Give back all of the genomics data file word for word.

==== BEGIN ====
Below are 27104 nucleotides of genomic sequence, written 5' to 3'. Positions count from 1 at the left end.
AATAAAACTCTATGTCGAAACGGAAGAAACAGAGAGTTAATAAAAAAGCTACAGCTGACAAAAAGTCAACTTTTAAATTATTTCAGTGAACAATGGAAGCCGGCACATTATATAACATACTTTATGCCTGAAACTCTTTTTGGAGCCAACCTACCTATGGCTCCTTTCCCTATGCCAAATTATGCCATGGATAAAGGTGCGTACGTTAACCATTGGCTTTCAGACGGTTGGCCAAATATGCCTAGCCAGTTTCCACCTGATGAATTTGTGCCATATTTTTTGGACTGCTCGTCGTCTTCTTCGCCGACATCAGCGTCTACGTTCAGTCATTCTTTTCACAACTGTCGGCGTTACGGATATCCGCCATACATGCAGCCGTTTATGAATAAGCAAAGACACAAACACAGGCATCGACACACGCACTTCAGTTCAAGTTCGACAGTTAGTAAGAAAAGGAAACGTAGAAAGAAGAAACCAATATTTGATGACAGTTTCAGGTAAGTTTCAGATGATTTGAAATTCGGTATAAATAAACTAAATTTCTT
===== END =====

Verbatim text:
Below are 27104 nucleotides of genomic sequence, written 5' to 3'. Positions count from 1 at the left end.
AATAAAACTCTATGTCGAAACGGAAGAAACAGAGAGTTAATAAAAAAGCTACAGCTGACAAAAAGTCAACTTTTAAATTATTTCAGTGAACAATGGAAGCCGGCACATTATATAACATACTTTATGCCTGAAACTCTTTTTGGAGCCAACCTACCTATGGCTCCTTTCCCTATGCCAAATTATGCCATGGATAAAGGTGCGTACGTTAACCATTGGCTTTCAGACGGTTGGCCAAATATGCCTAGCCAGTTTCCACCTGATGAATTTGTGCCATATTTTTTGGACTGCTCGTCGTCTTCTTCGCCGACATCAGCGTCTACGTTCAGTCATTCTTTTCACAACTGTCGGCGTTACGGATATCCGCCATACATGCAGCCGTTTATGAATAAGCAAAGACACAAACACAGGCATCGACACACGCACTTCAGTTCAAGTTCGACAGTTAGTAAGAAAAGGAAACGTAGAAAGAAGAAACCAATATTTGATGACAGTTTCAGGTAAGTTTCAGATGATTTGAAATTCGGTATAAATAAACTAAATTTCTT